Benjen offers to provide a scrounged set of armor for the little crannogman to do his own fighting, but the crannogman declines, knowing that he is unable to joust effectively. But "the pup" might have decided to wear the armor himself. This would make Benjen both squire (through his offer to provide armor to the crannogman) and knight (wearing the armor himself).

Also entering into my thinking is the complex and important role of uncles in ASOIAF. I realize that Benjen is Lyanna's brother, while Tyrion is Joffrey's uncle. But the reader knows Benjen primarily as an uncle - we see him in conversation with Jon before he disappears. Interestingly, we also see him provide Tyrion with a bearskin - is this a symbol like the Westeros wedding custom, where two people are joined by the giving of a cloak? Tyrion tells us that he suspects Benjen is surprised when Tyrion accepts the cloak, that Benjen would have preferred to keep it. I don't think the exchange is intended as a symbolic wedding, but I do think it could signify that Tyrion is symbolically wearing Benjen's skin. If the conjecture about R + L = J and about A + J = T is correct, both Benjen and Tyrion are uncles of Jon Snow. (For what it's worth, I will say, I do see a TON of evidence in the subtext that Tyrion is a Targaryen.)

The Knight of the Laughing Tree, Tyrion and Benjen also all mysteriously disappear and are the subject of concerted searching. Of course, we are also all dying for Howland Reed to make an appearance so we can find out what he knows. The moving Greywater Watch that can never be found might qualify Howland to be part of the group of awol uncles.

Of course, I have to think about whether other comparisons make sense. Lyanna and Joffrey do the pouring of the wine on the pup and Tyrion - are they similar? Not really, except the author gives us the Widow's Wail / blue roses parallel. And apparently both of them die in the presence of a reed. The author may offer us a clue in Margaery's tears and the sniffles of the wolf maid, however: a Lyanna / Margaery comparison is more believable. Recall that Renly asked Ned whether Margaery looked like Lyanna back when he thought she might make a good replacement wife for King Robert. Ned thought Renly was nuts, but the literary comparison was established by this conversation even if the two women did not share a strong resemblance.

Tywin gives Widow's Wail to Joffrey, and Rhaegar gives the blue roses to Lyanna. I could see a parallel here, especially if we think that the Harrenhal tourney was a way to explore making Rhaegar king and that Tywin supported Rhaegar's effort. Tywin's gift is a way to help legitimize the bastard king Joffrey; Rhaegar's gift may have been part of an effort to seduce Lyanna and produce a bastard who could become king.

If these parallels are accurate, this could help us to make inferences about Lyanna and Benjen. Things that happen to Margaery might offer clues about what happened to Lyanna, for instance. When last we saw her in the books, Margaery was a prisoner of the High Sparrow, accused of having lovers other than the king. What could the adventures of Tyrion tell us about the fate of Benjen? Could Tywin's demise help to clarify anything about the death of Rhaegar?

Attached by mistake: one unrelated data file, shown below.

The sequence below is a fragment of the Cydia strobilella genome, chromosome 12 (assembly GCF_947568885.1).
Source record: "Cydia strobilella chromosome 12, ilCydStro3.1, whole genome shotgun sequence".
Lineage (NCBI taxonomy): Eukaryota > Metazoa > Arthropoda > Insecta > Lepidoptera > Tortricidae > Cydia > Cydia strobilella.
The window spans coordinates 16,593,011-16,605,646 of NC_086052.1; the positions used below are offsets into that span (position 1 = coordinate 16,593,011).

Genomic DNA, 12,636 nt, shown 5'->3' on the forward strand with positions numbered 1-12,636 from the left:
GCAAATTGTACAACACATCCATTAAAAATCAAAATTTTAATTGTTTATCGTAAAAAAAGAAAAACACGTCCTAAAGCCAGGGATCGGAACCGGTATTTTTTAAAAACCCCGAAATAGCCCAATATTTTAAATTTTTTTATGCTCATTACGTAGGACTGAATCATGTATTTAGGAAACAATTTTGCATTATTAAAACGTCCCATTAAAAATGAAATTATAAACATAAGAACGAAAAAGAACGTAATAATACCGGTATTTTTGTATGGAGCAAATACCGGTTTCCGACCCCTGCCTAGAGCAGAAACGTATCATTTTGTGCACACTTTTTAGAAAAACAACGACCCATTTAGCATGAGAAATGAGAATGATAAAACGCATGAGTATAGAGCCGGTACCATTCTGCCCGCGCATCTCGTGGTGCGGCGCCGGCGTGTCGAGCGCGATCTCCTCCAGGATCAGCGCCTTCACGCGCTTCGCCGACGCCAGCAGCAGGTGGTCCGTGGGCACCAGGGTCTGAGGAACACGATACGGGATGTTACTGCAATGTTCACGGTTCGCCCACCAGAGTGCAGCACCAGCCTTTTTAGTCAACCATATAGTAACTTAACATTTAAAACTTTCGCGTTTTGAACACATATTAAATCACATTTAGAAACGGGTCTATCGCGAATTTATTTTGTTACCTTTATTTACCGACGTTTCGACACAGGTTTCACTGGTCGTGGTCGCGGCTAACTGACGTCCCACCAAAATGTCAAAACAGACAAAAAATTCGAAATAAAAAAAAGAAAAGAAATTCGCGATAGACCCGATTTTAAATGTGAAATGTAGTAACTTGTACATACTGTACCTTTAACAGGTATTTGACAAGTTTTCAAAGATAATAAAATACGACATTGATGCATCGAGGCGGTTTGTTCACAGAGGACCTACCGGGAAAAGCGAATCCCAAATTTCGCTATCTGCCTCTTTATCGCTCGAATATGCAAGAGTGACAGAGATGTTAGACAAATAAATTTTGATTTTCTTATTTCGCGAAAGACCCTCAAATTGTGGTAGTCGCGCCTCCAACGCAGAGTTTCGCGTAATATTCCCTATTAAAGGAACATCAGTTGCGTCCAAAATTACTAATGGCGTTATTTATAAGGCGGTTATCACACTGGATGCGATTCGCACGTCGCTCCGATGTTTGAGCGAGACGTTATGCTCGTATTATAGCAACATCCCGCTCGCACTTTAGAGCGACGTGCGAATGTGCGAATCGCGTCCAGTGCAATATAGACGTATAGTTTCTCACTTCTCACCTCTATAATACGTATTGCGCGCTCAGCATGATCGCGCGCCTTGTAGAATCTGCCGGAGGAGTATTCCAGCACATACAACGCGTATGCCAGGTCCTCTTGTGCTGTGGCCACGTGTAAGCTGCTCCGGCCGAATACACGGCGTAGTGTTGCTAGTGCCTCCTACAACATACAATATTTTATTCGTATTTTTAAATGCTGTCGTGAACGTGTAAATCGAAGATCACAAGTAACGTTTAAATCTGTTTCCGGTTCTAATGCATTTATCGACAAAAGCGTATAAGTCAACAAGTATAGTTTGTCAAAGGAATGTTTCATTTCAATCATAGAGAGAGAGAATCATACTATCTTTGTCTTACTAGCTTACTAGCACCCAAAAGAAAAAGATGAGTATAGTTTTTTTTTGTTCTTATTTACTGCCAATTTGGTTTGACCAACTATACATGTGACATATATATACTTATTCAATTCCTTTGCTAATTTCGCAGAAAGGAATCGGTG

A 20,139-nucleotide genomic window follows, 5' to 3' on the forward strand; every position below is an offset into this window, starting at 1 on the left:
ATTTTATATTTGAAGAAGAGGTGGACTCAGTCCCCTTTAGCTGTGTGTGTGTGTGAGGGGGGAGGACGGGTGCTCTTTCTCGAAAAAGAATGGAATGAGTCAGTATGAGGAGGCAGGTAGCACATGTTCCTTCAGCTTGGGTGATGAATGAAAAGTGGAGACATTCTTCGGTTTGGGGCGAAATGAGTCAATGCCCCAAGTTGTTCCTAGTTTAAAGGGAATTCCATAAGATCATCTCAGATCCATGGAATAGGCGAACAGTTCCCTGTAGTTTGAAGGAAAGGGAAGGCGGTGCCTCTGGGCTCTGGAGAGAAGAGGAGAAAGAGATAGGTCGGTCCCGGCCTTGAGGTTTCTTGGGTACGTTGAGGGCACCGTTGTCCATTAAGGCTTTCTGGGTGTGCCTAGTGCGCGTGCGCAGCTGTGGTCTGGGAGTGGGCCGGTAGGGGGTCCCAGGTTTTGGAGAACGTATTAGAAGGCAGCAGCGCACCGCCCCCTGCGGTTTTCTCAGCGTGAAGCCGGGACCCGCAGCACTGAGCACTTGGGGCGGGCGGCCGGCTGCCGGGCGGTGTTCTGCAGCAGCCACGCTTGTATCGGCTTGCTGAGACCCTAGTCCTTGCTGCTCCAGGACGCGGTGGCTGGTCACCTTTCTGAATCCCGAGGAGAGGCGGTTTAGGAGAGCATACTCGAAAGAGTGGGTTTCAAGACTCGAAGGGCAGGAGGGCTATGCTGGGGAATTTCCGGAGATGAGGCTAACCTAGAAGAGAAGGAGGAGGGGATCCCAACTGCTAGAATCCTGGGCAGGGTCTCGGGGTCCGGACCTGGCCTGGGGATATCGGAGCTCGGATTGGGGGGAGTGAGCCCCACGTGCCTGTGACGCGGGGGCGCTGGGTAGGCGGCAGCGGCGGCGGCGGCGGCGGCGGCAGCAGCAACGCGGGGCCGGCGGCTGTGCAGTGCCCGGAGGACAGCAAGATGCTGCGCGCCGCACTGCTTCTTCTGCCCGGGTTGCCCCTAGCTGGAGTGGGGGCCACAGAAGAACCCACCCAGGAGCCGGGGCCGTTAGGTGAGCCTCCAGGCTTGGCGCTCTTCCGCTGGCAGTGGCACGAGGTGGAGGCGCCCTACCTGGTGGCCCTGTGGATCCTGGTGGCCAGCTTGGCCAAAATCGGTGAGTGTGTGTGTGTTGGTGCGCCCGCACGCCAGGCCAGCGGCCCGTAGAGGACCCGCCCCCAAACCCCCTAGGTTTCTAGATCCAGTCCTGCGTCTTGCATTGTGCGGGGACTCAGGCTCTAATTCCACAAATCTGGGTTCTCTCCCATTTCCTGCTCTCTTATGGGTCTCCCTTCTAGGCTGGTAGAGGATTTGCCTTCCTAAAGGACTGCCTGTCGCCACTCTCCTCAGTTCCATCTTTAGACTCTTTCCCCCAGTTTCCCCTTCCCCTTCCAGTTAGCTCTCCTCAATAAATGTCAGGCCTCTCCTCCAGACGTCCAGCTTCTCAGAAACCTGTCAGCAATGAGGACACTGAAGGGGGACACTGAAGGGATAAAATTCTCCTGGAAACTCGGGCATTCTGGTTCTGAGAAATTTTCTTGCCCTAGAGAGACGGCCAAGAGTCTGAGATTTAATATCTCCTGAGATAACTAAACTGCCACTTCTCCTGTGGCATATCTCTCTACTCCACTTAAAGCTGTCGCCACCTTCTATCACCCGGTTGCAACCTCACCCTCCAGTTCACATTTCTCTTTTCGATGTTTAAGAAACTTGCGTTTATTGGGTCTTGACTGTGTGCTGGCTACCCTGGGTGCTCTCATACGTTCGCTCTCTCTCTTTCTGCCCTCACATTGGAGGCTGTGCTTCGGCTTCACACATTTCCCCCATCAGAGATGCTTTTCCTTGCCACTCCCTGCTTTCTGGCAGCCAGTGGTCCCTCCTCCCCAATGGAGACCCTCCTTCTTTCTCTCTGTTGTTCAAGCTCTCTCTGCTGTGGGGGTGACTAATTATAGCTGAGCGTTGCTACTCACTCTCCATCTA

Edited by Seams

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17 minutes ago, Megorova said:

Arianne's chapter from Winds:

  Reveal hidden contents

"Connington was Lord of Griffin's Roost when Griffin's Roost was still a lordship worth the having. Prince Rhaegar's squire, or one of them. Later Prince Rhaegar's friend and companion. The Mad King named him Hand during Robert's Rebellion, but he was defeated at Stoney Sept in the Battle of the Bells, and Robert slipped away. King Aerys was wroth, and sent Connington into exile. There he died."

One knight can have several squires. So Jon was one of them, and Richard was the other.

Are you suggesting that Rhaegar trusted to Varys? Same Varys, that was constantly telling to Mad King, that Rhaegar wants to overthrow him?

If that's not what you meant, and trusted people were someone else, then how come the baby ended with Varys? So whatever Varys did was absolutely unconnected to Rhaegar's plans. It wasn't Rhaegar's idea to hide his son thru that method.

I have a theory that maybe Rhaegar did nothing to assure safety of those children, because shortly prior going after Lyanna, he found out that those children are not his. And that their real father was Oberyn Martell.

So what? If fAegon is a Blackfyre, then he's partially a Targaryen, so he can be not Rhaegar's son, but he still can have same eye color as Rhaegar. Because as I said, he was chosen to play a role of fAegon, because of his looks, as one of reasons. Varys could have taken any Valyrian looking child from Lys, but he prefered to take son of Jeyne Swann, because he had Blackfyre/Targaryen blood thru his father Barristan.

Though it's just a theory. I'm not saying that it's a fact, I'm just saying that it's a possibility.

As a solution, it's over-complicated, that's what.  It depends on a lot of what if's and maybe Rhaegar thought this or that. Not even I go that far in my assumptions.  But, it's your theory, so have fun with it. 

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Posted (edited)

36 minutes ago, Curled Finger said:
1 hour ago, Widow's Watch said: